Markus Kuhn wrote:
. . .
End-users do not care about character-set switching. They want to have
one single simple to understand encoding that is used universally
everywhere. All this talk about the encoding inefficiency of UTF-8
or UCS-2 compared to 8-bit code pages is just complete academic nonsense:
. . .
In my experience, end-users don't care at all about character
set encodings. Period. They don't care whether the system is
using one "simple to understand encoding" or many. What they
DO care about is that the system supports the characters they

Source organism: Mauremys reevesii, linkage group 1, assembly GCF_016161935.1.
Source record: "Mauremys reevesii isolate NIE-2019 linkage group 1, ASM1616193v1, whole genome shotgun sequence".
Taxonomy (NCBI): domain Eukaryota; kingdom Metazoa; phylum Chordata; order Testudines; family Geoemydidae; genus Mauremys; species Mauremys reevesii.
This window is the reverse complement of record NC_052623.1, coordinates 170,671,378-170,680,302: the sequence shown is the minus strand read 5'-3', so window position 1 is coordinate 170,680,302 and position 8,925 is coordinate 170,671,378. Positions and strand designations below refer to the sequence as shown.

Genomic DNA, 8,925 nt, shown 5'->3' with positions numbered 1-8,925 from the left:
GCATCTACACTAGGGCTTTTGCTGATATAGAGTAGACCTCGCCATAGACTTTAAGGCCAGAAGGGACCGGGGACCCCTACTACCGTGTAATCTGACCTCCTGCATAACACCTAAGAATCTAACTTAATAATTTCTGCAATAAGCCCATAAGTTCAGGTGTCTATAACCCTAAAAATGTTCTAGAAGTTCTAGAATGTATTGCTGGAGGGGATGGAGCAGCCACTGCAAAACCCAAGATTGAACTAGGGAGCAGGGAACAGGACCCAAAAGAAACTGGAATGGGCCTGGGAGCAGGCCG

need, and that it does so without forcing them be too aware of
the underlying encodings.
Having a single encoding may make it easier to provide a system
that lets end-users ignore character encodings. That is, they
may not have to worry about switching between encodings. HOWEVER,
while end-users don't want to worry about encodings, they typically
are more concerned that they can use their existing data. Since
most existing data is in a variety of encodings, rather than one,
it is necessary at least for the short term to provide systems
that understand such variety.
This "understanding" can take the form of full support for the
various encodings, or it can be something simpler that takes in
different encodings and immediately converts them to a single
Sandra Martin O'Donnell
This archive was generated by hypermail 2.1.2 : Tue Jul 10 2001 - 17:20:36 EDT